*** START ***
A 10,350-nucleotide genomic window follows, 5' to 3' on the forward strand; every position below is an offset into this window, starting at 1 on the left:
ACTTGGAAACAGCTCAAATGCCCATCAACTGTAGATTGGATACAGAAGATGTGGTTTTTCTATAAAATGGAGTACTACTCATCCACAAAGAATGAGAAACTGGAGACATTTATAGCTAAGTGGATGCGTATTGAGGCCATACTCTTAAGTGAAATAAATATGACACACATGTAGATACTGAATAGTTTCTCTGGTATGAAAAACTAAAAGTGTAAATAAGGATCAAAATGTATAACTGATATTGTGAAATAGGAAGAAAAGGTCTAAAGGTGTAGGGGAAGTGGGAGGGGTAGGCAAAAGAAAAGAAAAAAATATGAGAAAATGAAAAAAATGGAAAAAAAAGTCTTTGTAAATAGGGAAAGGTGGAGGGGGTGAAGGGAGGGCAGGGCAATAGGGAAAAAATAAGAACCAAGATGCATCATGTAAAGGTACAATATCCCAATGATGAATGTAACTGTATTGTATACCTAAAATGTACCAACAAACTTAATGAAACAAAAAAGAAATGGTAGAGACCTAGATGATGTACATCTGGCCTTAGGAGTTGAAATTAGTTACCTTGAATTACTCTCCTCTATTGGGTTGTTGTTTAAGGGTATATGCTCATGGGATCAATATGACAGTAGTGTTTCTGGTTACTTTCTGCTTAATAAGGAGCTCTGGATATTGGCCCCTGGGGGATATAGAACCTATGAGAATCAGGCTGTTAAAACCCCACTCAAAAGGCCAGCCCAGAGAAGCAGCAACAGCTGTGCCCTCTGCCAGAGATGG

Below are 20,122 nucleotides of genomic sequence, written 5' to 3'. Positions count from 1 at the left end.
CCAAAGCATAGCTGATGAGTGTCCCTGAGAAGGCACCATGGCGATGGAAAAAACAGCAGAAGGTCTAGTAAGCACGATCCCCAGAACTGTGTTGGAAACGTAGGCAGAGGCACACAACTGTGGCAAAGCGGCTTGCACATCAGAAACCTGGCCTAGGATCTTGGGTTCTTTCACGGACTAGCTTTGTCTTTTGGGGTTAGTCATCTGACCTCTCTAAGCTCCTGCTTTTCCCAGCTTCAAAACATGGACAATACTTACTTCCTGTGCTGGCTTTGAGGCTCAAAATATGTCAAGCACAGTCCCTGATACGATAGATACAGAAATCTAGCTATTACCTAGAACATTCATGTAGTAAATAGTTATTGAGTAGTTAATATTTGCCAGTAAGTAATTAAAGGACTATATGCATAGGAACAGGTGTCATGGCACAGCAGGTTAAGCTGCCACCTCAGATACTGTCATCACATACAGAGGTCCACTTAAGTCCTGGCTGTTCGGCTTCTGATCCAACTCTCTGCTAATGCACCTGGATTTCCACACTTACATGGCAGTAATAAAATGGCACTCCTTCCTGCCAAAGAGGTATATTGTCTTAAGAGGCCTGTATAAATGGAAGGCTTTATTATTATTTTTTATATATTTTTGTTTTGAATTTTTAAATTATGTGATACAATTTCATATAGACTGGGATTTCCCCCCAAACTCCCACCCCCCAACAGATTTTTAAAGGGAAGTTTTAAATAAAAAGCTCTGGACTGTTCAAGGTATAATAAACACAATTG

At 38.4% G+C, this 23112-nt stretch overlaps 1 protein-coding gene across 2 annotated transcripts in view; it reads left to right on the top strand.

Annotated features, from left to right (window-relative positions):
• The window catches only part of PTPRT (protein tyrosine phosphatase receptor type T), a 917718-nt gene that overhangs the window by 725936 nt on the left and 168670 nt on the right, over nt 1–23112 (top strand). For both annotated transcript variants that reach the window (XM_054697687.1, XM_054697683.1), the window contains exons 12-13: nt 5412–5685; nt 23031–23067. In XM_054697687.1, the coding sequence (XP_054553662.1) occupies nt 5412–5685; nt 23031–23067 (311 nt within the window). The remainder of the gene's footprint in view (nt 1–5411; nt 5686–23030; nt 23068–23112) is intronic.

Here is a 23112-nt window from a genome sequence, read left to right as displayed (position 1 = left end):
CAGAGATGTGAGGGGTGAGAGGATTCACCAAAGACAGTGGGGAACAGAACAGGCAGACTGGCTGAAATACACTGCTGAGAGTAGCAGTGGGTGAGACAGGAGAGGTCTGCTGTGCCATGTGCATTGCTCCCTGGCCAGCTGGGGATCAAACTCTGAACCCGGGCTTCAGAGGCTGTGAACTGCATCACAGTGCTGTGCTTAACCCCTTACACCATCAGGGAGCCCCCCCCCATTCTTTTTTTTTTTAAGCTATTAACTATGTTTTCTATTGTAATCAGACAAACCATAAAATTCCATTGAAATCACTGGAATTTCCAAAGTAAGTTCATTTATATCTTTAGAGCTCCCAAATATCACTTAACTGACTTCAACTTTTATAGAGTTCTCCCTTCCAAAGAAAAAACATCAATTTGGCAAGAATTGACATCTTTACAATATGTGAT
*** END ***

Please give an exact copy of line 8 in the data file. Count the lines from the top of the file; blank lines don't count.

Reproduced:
Here is a 23112-nt window from a genome sequence, read left to right as displayed (position 1 = left end):